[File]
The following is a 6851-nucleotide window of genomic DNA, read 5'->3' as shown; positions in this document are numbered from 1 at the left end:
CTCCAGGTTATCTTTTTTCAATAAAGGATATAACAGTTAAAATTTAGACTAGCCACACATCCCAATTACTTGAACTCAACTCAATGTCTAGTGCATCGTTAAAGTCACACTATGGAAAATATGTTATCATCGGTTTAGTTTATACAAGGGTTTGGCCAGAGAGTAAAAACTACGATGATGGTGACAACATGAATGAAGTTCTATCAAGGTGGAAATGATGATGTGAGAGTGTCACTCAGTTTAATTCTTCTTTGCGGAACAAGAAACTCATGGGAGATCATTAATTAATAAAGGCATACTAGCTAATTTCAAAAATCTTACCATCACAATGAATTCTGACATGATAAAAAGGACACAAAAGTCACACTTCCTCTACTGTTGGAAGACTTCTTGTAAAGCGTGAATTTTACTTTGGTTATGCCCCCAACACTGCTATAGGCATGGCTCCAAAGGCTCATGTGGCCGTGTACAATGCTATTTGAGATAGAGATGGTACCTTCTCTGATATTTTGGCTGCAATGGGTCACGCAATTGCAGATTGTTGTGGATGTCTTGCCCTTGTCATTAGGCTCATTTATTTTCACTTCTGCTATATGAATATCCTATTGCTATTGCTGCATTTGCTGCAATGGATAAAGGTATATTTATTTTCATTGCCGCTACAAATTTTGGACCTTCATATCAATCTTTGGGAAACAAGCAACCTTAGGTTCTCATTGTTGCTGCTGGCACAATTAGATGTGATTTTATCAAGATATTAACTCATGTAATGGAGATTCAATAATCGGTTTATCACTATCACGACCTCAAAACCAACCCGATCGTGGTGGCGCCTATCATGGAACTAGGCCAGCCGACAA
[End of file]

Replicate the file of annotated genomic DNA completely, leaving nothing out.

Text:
The following is a 6851-nucleotide window of genomic DNA, read 5'->3' as shown; positions in this document are numbered from 1 at the left end:
CTCCAGGTTATCTTTTTTCAATAAAGGATATAACAGTTAAAATTTAGACTAGCCACACATCCCAATTACTTGAACTCAACTCAATGTCTAGTGCATCGTTAAAGTCACACTATGGAAAATATGTTATCATCGGTTTAGTTTATACAAGGGTTTGGCCAGAGAGTAAAAACTACGATGATGGTGACAACATGAATGAAGTTCTATCAAGGTGGAAATGATGATGTGAGAGTGTCACTCAGTTTAATTCTTCTTTGCGGAACAAGAAACTCATGGGAGATCATTAATTAATAAAGGCATACTAGCTAATTTCAAAAATCTTACCATCACAATGAATTCTGACATGATAAAAAGGACACAAAAGTCACACTTCCTCTACTGTTGGAAGACTTCTTGTAAAGCGTGAATTTTACTTTGGTTATGCCCCCAACACTGCTATAGGCATGGCTCCAAAGGCTCATGTGGCCGTGTACAATGCTATTTGAGATAGAGATGGTACCTTCTCTGATATTTTGGCTGCAATGGGTCACGCAATTGCAGATTGTTGTGGATGTCTTGCCCTTGTCATTAGGCTCATTTATTTTCACTTCTGCTATATGAATATCCTATTGCTATTGCTGCATTTGCTGCAATGGATAAAGGTATATTTATTTTCATTGCCGCTACAAATTTTGGACCTTCATATCAATCTTTGGGAAACAAGCAACCTTAGGTTCTCATTGTTGCTGCTGGCACAATTAGATGTGATTTTATCAAGATATTAACTCATGTAATGGAGATTCAATAATCGGTTTATCACTATCACGACCTCAAAACCAACCCGATCGTGGTGGCGCCTATCATGGAACTAGGCCAGCCGACAA